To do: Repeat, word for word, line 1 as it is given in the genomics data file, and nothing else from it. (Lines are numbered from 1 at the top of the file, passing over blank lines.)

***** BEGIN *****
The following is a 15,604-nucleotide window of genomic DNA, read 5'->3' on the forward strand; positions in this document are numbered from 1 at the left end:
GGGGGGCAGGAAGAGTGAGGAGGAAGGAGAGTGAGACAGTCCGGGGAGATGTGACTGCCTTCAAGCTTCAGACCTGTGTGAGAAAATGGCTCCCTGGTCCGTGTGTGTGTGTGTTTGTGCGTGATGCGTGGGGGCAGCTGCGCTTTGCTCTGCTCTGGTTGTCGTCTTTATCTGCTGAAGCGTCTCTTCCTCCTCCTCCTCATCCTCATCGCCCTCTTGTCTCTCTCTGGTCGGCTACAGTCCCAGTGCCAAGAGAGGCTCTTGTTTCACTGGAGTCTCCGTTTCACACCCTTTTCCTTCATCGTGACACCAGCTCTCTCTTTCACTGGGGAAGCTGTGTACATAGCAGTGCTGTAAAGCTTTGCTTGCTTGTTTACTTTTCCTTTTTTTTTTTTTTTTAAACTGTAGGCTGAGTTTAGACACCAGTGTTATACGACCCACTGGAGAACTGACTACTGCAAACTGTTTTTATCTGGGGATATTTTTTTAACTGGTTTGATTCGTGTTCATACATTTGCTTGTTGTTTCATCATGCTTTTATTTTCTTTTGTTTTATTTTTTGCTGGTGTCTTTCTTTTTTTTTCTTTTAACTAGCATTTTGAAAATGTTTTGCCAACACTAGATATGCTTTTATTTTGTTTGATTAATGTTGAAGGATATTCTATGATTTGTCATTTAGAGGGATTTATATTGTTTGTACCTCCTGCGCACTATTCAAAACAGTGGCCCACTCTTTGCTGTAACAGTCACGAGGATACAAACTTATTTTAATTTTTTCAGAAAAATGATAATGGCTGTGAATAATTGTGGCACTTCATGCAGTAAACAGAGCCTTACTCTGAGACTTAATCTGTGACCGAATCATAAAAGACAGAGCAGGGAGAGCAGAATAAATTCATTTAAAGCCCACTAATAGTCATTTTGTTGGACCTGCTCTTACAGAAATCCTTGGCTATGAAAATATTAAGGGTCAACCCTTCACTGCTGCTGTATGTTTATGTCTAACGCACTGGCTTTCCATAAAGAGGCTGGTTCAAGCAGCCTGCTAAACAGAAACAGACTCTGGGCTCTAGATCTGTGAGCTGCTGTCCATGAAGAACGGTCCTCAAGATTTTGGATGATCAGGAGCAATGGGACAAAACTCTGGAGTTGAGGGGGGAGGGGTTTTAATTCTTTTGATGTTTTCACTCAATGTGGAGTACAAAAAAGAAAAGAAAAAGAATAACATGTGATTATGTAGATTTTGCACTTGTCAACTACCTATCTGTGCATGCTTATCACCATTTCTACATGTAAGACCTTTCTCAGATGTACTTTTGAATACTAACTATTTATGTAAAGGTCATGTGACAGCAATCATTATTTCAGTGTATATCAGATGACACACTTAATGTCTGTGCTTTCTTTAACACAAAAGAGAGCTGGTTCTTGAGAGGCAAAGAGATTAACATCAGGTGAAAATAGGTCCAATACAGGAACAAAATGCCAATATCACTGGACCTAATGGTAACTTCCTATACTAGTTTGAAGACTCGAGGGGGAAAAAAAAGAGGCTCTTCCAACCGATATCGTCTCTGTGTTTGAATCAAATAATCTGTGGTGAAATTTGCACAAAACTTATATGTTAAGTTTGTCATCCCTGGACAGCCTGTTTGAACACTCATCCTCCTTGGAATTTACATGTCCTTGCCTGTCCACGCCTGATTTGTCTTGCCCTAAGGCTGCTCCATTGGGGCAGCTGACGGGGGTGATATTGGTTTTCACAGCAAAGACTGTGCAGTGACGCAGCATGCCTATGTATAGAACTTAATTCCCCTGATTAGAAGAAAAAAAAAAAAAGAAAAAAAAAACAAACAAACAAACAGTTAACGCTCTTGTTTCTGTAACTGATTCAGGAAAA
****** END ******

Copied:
The following is a 15,604-nucleotide window of genomic DNA, read 5'->3' on the forward strand; positions in this document are numbered from 1 at the left end: